Monday, February 15, 2016

Grade 5 Embraces Robotics

Guest Blogger: Rose LaMarca

The fifth grade students brought their imagination and personal life experiences to create robots which can be used in natural disaster areas. It was amazing watching the students work with the same exact tool kits and design distinctive blueprints for original designs. They worked as a team to bring these designs to life by building prototypes. They created original designs that were unique to the groups’ dynamics. The designs were based off of research on the different type of robots and their uses. 

 Another aspect of the unit was to design toys that would appeal to other students. They learned how to work with constraints and criteria. For example, the toy had the following constraints: must contain one moving part and completed within a 1 hour time limit. The designs exceeded the original expectation of the assignment. 

The students also created presentations to explain their thinking behind the design. The students’ conversations were rich with knowledge they had gathered during the study of robots. The culminating project was to design a field site and test the robot design to be able to remove hazards waste. 

The robotic unit gave students the opportunity to demonstrate high levels of knowledge through application. After the robots were completed, the reflective learning continued as the students looked at areas of difficulty with their designs.

Thursday, February 4, 2016

Grade 4 - Energy: Collisions

Module 1 in PLTW is coming to a close.  Teachers around the school are running their final problems and the children are having a ball while learning how to plan for and design solutions to problems.  Fourth grade is no different.  After following Mylo, Angelina, and Suzi, from the PLTW story, through lessons on potential and kinetic energy, the children were ready to design safe bumper cars.  Their job: keep their "egg" passenger from breaking while their car was traveling down a ramp.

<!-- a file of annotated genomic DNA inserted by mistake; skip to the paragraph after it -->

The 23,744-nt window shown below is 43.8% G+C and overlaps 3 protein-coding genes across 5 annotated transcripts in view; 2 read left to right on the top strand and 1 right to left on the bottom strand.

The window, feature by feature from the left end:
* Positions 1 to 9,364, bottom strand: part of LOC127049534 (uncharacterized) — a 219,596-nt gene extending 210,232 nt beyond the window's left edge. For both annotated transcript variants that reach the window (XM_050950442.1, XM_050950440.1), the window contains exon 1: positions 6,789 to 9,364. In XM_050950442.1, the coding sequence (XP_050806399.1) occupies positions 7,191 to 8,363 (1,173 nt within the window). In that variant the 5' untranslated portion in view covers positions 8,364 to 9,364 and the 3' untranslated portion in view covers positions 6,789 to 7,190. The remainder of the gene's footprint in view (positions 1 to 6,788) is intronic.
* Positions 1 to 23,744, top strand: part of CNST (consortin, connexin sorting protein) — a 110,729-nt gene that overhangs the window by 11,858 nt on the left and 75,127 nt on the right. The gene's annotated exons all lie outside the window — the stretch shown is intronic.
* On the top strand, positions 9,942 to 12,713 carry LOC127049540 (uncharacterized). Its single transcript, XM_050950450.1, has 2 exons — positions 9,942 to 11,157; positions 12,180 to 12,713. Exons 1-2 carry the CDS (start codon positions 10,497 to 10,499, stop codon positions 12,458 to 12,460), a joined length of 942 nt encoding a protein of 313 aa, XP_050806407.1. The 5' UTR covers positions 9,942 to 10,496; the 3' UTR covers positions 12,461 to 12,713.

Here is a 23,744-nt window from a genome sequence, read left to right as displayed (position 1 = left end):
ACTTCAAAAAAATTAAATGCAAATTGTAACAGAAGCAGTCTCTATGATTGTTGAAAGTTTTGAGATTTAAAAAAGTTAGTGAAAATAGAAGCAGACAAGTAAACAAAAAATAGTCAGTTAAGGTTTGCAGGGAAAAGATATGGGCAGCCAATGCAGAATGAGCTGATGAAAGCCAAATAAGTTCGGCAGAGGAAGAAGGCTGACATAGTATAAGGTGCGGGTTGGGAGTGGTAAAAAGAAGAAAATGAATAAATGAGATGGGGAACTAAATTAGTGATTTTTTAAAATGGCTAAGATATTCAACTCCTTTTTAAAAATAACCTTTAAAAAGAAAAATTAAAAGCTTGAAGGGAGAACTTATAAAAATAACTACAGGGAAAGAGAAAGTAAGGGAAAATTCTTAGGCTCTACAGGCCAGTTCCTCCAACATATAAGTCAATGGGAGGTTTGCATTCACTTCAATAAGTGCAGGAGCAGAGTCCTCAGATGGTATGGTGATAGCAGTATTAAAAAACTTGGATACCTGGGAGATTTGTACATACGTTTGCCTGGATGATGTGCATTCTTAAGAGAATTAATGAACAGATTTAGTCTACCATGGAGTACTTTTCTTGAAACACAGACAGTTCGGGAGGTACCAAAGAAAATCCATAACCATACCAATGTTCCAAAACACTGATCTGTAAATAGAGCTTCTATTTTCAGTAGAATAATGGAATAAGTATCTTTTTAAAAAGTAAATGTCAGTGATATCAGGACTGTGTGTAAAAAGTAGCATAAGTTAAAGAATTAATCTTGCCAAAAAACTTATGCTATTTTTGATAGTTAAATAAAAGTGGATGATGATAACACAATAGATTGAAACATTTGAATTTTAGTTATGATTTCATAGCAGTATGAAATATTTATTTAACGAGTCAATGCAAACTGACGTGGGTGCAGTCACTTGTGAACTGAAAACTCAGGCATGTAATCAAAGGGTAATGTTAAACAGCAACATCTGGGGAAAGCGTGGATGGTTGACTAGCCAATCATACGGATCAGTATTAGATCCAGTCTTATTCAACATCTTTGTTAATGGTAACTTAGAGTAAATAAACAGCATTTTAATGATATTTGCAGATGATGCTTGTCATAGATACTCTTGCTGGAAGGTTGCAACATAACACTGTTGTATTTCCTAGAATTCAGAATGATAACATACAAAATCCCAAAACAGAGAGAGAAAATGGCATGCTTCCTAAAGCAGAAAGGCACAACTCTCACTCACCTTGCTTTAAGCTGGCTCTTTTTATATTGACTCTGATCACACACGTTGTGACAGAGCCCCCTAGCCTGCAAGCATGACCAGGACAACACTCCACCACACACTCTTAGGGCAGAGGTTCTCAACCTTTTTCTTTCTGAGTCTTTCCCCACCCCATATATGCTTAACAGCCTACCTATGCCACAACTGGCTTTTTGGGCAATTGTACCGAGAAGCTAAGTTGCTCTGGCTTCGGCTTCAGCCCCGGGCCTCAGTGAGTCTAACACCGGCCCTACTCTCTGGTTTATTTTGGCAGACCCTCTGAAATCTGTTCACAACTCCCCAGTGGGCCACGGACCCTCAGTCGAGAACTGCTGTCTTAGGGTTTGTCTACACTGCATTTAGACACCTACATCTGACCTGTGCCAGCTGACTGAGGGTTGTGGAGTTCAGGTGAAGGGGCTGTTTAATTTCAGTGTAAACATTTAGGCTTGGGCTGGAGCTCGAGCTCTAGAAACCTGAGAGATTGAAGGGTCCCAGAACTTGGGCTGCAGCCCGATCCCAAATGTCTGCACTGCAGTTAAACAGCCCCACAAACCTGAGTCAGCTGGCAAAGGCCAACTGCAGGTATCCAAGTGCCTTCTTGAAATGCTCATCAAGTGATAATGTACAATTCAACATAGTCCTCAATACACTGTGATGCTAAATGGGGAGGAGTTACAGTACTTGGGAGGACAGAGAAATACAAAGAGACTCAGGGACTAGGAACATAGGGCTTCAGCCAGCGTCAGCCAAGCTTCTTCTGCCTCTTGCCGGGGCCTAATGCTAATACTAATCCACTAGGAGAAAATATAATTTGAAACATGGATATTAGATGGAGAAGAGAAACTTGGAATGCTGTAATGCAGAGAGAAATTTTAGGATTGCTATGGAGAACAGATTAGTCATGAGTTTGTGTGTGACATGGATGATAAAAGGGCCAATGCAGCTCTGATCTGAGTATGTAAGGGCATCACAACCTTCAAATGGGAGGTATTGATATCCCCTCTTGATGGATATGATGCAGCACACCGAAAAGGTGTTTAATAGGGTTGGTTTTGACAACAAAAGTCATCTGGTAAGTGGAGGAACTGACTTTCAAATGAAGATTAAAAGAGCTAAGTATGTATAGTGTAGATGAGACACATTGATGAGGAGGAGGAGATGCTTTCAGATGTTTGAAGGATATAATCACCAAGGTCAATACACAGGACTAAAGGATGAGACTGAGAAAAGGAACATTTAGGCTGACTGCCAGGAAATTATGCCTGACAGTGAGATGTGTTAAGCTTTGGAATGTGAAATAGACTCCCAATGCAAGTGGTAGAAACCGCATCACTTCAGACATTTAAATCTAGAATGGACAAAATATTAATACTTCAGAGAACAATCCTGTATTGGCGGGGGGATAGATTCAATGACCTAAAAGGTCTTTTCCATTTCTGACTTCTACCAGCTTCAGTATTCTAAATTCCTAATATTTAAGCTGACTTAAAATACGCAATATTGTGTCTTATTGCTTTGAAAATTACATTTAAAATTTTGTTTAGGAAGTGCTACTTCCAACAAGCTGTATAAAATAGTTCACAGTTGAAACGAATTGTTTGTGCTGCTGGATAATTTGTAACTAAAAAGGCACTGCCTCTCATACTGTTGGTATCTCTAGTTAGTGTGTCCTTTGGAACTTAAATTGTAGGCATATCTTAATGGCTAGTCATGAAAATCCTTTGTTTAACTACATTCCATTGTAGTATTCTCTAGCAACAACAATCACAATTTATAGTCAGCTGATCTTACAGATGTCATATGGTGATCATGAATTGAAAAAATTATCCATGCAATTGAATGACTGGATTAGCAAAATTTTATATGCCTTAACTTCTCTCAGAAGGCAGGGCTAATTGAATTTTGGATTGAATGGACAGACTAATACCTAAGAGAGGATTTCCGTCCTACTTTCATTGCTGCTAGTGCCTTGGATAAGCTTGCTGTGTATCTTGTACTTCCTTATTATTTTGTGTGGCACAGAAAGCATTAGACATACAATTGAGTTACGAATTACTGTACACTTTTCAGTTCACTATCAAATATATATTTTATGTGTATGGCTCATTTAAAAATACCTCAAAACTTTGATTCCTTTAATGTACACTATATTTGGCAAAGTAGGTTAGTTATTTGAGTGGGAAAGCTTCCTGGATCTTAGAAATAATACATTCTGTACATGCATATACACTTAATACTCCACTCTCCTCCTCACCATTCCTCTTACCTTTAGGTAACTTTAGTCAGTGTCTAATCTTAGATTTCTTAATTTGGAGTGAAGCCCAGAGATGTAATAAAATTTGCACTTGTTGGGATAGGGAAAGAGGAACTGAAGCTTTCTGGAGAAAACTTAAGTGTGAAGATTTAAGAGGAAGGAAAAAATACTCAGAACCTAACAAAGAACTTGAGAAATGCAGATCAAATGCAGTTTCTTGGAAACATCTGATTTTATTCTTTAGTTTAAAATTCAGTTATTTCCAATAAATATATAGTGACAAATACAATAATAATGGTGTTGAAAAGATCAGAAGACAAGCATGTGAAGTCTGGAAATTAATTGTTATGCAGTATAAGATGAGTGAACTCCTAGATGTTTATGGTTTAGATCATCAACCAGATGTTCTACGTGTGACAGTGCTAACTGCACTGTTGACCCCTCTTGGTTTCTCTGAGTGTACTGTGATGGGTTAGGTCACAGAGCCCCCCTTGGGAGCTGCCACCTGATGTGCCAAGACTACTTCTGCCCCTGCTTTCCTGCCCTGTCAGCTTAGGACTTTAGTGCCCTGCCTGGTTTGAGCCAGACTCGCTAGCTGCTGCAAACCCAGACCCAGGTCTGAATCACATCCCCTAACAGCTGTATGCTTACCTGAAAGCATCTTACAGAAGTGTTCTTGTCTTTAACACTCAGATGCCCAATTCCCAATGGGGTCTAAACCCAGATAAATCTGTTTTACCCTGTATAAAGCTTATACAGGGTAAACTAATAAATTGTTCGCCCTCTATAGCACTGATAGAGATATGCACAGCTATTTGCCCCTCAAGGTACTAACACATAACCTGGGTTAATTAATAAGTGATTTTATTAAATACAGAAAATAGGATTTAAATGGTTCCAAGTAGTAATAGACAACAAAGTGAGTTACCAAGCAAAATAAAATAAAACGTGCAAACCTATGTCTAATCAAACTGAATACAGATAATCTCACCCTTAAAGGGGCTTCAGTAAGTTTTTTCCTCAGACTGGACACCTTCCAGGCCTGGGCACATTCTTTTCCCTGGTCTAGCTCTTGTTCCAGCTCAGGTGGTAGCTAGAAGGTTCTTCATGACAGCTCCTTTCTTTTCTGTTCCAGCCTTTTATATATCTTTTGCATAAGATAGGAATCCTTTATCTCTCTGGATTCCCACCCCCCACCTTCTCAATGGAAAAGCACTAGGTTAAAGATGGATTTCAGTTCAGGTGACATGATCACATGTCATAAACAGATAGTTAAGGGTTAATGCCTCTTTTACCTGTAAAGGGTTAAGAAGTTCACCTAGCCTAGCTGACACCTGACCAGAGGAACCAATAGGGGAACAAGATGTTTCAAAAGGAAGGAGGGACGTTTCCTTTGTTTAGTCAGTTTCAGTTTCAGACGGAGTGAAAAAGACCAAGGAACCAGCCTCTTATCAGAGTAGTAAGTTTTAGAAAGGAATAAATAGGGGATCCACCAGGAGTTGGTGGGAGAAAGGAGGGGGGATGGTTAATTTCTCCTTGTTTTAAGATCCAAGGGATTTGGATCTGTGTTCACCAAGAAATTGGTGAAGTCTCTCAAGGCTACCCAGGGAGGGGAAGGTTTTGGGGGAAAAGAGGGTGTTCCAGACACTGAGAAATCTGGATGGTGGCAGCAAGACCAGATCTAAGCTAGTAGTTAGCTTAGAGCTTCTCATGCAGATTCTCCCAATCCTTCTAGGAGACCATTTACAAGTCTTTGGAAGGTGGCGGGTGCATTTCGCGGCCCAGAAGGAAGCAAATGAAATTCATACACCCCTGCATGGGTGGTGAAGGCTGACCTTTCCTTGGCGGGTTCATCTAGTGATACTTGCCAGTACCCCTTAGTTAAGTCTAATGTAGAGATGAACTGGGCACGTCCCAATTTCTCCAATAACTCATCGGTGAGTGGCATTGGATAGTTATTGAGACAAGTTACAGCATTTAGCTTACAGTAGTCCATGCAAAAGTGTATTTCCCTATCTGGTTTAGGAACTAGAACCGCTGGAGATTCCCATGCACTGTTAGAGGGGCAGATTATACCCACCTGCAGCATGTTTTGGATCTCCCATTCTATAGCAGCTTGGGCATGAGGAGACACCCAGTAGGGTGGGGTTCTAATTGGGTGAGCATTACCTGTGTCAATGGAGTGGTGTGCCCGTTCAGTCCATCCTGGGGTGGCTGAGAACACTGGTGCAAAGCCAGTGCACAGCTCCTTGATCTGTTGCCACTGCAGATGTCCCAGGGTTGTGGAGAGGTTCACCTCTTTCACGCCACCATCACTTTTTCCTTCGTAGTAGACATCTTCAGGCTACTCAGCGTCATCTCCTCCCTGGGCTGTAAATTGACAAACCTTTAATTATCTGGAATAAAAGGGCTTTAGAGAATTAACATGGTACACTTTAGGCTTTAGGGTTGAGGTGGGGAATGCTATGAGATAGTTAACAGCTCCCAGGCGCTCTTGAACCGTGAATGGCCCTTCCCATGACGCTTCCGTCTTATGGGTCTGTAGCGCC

The teachers had to learn to build their own cars first, for a demonstration. Then the children plowed ahead.  Watching the first eggs crash without any safety mechanisms in place was exciting.  Especially if you draw faces on the eggs first! 

As the children planned a way to, as Sofia, from Mrs. Basini's class explained, "keep their egg secure," their designs became more and more elaborate.  Aashi added, "You had to put protection in the car so the impact of the crash doesn't hurt the egg."  One  very clever group used the plastic egg that came with the kit.  They opened the egg and inserted a magnet.  Then they added a magnet to the car and stuck the two magnets together.  The egg didn't move!  I wonder if soon we will be wearing magnetic pants while driving in our own cars. :)

This unit was magical for the children and the teachers.  As Mrs. Basini vocalized, "This was a journey of science self-discovery."  Well said, Mrs. Basini!

Watch our students in action below: